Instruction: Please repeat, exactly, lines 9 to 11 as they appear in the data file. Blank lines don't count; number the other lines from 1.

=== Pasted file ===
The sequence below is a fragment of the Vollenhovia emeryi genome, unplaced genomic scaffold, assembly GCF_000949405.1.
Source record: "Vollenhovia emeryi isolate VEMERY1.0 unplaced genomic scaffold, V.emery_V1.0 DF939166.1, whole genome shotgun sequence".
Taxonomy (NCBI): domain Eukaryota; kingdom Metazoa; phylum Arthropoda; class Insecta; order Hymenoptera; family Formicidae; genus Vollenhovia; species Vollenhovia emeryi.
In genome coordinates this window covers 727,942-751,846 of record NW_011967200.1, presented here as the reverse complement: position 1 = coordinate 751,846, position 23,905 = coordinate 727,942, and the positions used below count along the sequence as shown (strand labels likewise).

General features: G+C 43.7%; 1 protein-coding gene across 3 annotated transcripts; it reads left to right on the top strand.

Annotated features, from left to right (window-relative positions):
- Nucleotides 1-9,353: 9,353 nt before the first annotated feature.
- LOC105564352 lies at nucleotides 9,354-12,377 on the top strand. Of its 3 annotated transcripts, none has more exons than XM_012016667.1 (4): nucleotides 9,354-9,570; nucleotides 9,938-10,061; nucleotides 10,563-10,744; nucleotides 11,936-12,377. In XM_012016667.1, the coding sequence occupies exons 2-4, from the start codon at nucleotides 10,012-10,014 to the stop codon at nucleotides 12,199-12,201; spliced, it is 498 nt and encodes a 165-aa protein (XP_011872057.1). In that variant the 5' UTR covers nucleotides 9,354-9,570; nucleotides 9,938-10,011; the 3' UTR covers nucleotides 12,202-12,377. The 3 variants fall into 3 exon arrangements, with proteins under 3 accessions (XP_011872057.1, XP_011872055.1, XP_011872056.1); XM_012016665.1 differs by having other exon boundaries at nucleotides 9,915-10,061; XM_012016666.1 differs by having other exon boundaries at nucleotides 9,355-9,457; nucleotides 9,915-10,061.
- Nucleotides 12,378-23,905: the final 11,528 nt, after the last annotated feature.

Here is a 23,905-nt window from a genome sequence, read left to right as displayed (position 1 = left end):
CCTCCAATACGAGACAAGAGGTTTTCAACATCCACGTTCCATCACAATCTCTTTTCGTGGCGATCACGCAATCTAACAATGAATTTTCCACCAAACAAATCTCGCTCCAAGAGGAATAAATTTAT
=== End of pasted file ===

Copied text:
- Nucleotides 12,378-23,905: the final 11,528 nt, after the last annotated feature.

Here is a 23,905-nt window from a genome sequence, read left to right as displayed (position 1 = left end):
CCTCCAATACGAGACAAGAGGTTTTCAACATCCACGTTCCATCACAATCTCTTTTCGTGGCGATCACGCAATCTAACAATGAATTTTCCACCAAACAAATCTCGCTCCAAGAGGAATAAATTTAT